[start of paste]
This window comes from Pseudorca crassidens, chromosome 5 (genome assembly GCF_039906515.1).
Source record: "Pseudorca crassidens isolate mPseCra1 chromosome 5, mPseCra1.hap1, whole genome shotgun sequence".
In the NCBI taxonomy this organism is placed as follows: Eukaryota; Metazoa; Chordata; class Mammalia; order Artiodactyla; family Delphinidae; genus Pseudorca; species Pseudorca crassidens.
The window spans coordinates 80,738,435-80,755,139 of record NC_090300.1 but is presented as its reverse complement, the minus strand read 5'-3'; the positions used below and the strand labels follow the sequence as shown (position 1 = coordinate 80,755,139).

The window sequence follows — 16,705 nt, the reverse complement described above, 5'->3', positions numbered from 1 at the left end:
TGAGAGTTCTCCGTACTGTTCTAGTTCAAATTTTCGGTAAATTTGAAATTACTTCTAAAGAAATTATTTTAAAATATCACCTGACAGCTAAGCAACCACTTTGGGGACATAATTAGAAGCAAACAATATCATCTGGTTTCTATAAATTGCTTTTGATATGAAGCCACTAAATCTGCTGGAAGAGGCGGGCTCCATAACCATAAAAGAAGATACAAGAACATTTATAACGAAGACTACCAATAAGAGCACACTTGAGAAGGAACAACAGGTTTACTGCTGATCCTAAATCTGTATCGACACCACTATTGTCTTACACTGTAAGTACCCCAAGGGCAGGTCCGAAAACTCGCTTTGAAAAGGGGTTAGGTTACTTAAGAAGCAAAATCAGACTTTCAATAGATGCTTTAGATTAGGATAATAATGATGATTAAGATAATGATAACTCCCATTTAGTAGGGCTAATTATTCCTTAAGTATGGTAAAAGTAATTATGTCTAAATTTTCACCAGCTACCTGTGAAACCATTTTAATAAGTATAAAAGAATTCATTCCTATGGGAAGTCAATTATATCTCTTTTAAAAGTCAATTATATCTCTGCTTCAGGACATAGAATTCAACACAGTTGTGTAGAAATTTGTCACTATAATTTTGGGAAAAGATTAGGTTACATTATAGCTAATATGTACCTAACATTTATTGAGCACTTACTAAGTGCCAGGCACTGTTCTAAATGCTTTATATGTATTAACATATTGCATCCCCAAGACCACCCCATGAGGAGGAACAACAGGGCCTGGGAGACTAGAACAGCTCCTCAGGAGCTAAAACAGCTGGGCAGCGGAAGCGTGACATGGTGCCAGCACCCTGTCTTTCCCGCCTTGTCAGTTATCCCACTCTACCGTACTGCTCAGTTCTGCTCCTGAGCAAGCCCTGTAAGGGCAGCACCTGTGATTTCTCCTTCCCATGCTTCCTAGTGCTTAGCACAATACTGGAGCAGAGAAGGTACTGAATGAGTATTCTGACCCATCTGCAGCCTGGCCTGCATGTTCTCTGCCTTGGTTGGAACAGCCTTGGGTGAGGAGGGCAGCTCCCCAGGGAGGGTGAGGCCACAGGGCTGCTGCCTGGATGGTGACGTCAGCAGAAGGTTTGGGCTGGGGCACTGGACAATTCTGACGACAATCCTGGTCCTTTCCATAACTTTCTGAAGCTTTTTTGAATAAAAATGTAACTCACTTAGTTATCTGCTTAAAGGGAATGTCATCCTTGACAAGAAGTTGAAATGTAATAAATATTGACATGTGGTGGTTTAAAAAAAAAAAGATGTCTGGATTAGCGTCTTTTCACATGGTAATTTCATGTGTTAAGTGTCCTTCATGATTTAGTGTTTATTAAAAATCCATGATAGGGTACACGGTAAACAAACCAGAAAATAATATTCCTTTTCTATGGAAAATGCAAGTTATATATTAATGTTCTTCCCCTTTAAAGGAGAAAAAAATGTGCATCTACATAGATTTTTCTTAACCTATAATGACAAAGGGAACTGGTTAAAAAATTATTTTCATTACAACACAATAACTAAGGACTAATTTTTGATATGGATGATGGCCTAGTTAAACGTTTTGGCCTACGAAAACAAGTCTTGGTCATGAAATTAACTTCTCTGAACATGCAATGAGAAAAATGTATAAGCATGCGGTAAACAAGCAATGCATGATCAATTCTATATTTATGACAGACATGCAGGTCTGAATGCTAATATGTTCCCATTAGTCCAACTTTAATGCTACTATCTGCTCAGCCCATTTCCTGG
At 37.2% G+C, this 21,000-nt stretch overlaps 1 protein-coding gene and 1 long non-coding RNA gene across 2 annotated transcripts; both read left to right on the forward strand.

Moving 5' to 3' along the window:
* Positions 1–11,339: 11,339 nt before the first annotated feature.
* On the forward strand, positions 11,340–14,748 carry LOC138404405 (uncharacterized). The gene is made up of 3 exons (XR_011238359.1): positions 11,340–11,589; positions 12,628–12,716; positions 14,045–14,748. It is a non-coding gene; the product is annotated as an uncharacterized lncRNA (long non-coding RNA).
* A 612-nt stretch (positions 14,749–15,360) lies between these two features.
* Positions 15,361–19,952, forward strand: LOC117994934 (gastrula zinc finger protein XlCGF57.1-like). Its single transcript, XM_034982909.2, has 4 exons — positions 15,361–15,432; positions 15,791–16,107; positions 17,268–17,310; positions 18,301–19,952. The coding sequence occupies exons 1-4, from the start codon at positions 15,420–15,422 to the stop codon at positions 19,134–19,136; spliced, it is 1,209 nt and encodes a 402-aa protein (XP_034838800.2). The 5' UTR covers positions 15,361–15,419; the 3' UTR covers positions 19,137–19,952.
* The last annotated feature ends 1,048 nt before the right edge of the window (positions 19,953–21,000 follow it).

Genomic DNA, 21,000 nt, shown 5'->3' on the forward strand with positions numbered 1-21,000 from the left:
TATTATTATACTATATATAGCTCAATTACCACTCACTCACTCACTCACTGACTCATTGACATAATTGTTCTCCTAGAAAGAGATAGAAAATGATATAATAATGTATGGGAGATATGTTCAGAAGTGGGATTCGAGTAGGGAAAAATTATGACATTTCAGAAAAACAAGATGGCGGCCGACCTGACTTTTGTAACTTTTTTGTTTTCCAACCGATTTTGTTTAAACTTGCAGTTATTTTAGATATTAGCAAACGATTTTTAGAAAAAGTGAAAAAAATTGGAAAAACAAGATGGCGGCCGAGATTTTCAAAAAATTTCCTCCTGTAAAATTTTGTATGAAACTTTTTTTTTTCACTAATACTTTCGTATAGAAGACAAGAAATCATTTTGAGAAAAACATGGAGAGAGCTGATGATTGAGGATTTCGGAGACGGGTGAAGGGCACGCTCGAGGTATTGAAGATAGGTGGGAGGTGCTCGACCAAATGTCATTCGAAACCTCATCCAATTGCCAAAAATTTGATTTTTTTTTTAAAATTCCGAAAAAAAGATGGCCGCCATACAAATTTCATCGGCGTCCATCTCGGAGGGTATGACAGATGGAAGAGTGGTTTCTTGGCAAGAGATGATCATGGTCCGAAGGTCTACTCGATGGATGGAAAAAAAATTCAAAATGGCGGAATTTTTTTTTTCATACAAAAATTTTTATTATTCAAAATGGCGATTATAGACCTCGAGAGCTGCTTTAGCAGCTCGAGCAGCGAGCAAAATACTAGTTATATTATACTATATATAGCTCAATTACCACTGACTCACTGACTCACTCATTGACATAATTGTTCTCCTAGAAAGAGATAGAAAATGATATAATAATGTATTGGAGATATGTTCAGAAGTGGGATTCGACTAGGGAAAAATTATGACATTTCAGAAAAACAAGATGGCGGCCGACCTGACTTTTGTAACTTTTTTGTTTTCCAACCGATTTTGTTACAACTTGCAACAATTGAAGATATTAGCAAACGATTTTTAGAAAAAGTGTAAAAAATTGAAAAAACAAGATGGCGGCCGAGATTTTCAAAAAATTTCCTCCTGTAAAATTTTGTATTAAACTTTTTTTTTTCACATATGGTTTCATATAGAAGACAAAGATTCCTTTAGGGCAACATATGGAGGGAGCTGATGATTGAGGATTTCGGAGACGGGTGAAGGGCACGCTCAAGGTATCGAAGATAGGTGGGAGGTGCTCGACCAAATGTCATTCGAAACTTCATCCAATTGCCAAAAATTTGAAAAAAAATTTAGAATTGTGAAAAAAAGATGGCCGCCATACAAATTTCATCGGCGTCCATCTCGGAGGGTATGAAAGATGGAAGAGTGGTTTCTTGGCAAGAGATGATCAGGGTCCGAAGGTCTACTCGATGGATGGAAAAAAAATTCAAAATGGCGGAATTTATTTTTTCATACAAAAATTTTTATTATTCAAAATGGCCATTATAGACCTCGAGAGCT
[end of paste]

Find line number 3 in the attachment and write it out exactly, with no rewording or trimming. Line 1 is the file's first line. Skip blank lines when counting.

In the NCBI taxonomy this organism is placed as follows: Eukaryota; Metazoa; Chordata; class Mammalia; order Artiodactyla; family Delphinidae; genus Pseudorca; species Pseudorca crassidens.